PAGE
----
Bureau of Labor Statistics: Employment Breakdown

The jobs report came out for July 2018, and the numbers disappointed expectations. Employment rose by 157,000, below the consensus estimates of about 190,000 for the month of July. Despite lower gains, the unemployment rate continued to fall to 3.9 percent. Total unemployed individuals fell by 284,000 and about 9,000 joined the civilian labor force for the month.

More specific breakdowns include a slightly higher reduction in the unemployment of older males than the rest of the demographics. Adult males (ages 20+) saw their unemployment fall by 0.3 percent while adult women (ages 20+) saw no change in their unemployment. Teenagers (ages 16-19) saw unemployment rise by 0.5 percent being on the weaker end of the report.




Broken down by ethnicity, every category saw unemployment tick downward except for Black which saw a slight increase. The Black category is known for having a higher unemployment rate, but it has fallen at the same rate as other ethnicities. This is true even though the growth of the Black civilian labor force is higher than average. In fact, two straight months of robust labor force growth can probably be blamed for the higher unemployment rates in June and July 2018. Similarly, the swing from 2.1 percent unemployment to 3.2 percent unemployment in the Asian category is probably due to volatility in the labor force.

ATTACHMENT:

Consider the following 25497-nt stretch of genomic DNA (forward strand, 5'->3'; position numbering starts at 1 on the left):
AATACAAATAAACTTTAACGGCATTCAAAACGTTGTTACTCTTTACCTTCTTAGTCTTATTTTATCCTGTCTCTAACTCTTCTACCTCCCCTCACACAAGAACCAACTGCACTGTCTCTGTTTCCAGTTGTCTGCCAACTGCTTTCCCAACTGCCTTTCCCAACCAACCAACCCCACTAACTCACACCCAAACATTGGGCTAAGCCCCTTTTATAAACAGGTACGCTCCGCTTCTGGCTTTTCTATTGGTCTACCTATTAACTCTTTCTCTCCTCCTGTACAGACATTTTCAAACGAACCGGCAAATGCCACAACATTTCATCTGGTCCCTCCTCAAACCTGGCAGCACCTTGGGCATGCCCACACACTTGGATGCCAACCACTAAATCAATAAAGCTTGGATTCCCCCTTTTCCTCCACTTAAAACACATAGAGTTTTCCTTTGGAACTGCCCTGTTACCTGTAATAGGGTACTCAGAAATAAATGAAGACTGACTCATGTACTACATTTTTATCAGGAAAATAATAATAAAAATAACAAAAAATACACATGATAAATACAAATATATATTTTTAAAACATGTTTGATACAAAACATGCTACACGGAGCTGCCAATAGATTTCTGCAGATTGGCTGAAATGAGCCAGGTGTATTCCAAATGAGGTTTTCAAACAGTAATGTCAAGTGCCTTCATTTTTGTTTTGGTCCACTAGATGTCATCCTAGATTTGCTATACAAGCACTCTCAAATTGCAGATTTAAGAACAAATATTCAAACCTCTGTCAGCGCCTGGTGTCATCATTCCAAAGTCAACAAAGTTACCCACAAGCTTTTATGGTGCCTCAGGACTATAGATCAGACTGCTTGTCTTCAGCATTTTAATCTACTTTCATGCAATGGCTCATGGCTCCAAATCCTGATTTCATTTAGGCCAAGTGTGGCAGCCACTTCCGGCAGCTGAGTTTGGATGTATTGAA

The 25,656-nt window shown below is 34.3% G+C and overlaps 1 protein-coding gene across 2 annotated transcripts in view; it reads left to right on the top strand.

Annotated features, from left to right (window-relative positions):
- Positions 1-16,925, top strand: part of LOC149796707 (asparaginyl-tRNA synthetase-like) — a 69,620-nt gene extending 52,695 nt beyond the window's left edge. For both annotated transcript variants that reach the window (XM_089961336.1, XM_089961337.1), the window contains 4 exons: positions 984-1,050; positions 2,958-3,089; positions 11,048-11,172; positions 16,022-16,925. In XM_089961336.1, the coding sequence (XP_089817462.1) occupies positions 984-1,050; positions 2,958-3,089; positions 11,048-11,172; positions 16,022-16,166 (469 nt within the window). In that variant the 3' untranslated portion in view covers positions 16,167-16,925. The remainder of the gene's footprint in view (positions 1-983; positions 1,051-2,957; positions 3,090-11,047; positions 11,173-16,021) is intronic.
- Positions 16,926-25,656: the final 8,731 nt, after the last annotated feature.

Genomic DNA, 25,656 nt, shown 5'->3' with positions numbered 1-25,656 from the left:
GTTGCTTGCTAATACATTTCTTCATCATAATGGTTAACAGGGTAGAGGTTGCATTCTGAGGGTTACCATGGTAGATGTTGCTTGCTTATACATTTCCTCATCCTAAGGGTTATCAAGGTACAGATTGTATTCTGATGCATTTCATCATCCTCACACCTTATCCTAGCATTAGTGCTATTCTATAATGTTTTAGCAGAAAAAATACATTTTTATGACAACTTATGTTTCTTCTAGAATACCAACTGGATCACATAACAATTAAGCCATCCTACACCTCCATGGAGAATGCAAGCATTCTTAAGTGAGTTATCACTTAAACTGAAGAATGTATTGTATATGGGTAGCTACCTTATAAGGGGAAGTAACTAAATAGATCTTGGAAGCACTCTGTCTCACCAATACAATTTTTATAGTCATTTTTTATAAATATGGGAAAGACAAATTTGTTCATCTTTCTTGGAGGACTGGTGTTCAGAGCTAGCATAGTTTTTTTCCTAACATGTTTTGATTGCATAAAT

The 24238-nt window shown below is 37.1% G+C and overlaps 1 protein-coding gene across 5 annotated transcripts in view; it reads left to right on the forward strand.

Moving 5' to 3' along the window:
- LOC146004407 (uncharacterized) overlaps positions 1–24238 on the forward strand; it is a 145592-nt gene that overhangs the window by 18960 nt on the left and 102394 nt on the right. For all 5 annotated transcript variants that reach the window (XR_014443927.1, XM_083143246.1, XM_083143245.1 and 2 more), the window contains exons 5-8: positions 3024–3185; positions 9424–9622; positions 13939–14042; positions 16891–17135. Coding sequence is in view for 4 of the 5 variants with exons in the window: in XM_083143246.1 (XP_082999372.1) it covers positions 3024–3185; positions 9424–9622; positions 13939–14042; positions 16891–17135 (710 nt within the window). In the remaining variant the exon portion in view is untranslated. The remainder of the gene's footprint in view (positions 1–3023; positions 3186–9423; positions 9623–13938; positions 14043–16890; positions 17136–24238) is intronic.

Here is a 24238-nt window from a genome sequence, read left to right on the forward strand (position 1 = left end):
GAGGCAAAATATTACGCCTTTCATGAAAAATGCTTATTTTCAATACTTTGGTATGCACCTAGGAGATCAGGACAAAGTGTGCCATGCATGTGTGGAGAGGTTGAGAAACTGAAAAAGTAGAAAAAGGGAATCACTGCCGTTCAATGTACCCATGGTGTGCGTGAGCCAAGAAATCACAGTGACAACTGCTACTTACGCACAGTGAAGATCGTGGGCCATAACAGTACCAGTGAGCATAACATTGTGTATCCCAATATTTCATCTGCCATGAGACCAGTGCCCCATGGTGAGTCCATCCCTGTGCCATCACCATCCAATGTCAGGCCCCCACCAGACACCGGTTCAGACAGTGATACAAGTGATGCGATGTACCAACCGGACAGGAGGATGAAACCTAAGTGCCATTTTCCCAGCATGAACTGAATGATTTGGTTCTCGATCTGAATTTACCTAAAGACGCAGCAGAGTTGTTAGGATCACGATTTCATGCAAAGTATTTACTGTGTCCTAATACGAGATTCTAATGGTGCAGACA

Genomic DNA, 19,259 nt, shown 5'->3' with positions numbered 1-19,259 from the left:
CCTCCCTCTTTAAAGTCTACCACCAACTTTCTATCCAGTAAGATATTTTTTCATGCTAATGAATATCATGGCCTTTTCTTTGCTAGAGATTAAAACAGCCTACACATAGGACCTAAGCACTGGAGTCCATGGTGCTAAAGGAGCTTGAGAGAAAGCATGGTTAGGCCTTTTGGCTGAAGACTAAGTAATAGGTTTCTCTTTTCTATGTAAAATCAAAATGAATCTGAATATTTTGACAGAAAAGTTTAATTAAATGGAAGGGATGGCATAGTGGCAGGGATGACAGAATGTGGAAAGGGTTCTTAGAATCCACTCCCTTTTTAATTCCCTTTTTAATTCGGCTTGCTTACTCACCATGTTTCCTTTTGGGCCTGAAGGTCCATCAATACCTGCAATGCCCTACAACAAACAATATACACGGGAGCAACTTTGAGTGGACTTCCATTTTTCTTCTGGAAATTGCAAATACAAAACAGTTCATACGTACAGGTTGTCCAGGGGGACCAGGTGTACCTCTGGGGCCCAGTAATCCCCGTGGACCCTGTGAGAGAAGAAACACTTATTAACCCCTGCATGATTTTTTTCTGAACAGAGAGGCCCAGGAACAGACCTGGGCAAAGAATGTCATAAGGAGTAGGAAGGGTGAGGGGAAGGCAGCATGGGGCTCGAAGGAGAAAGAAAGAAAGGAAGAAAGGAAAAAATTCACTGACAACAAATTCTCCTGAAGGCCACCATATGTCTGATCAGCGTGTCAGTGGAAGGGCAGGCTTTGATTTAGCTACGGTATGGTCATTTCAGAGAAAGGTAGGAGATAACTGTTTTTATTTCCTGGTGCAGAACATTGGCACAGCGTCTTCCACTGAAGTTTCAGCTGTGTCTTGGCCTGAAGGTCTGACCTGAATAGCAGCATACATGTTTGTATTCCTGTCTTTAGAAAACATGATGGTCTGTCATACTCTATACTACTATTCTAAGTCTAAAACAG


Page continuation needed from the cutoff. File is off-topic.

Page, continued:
In unemployment rate by education, an interesting trend suggests some things about what kind of jobs are being created. Unemployment fell the most for individuals with less than a high school diploma, by 0.4 percent. While those with some college or at least a Bachelor's have fallen by about 0.1 percent. The trend initially suggests that unskilled jobs are being created more than those that require skills. However, over the past three years, the civilian labor force for the "Less than high school diploma" category has fallen by 0.2 percent every month which offsets average employment losses of 0.1 percent each month. This dynamic gives the appearance of lower unemployment, but in reality, employment is lower, and overall, it calls into question the validity of the claim that job gains are plentiful.


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